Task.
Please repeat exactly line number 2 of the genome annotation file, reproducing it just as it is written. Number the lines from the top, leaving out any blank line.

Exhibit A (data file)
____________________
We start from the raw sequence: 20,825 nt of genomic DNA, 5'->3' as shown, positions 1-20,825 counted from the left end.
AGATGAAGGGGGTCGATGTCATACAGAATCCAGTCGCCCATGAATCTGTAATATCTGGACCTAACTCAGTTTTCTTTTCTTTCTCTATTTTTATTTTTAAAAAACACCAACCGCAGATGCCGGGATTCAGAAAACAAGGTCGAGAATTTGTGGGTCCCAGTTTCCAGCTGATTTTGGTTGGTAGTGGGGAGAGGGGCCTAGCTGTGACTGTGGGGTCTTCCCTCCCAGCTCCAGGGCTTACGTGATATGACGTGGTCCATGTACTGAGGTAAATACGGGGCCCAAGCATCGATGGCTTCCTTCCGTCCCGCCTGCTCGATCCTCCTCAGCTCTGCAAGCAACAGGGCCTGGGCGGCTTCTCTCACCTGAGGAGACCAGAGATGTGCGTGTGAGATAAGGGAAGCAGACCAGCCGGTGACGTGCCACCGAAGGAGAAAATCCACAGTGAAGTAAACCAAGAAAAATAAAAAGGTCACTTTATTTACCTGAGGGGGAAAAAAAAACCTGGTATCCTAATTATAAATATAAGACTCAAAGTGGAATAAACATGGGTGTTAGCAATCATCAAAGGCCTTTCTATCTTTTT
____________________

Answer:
AGATGAAGGGGGTCGATGTCATACAGAATCCAGTCGCCCATGAATCTGTAATATCTGGACCTAACTCAGTTTTCTTTTCTTTCTCTATTTTTATTTTTAAAAAACACCAACCGCAGATGCCGGGATTCAGAAAACAAGGTCGAGAATTTGTGGGTCCCAGTTTCCAGCTGATTTTGGTTGGTAGTGGGGAGAGGGGCCTAGCTGTGACTGTGGGGTCTTCCCTCCCAGCTCCAGGGCTTACGTGATATGACGTGGTCCATGTACTGAGGTAAATACGGGGCCCAAGCATCGATGGCTTCCTTCCGTCCCGCCTGCTCGATCCTCCTCAGCTCTGCAAGCAACAGGGCCTGGGCGGCTTCTCTCACCTGAGGAGACCAGAGATGTGCGTGTGAGATAAGGGAAGCAGACCAGCCGGTGACGTGCCACCGAAGGAGAAAATCCACAGTGAAGTAAACCAAGAAAAATAAAAAGGTCACTTTATTTACCTGAGGGGGAAAAAAAAACCTGGTATCCTAATTATAAATATAAGACTCAAAGTGGAATAAACATGGGTGTTAGCAATCATCAAAGGCCTTTCTATCTTTTT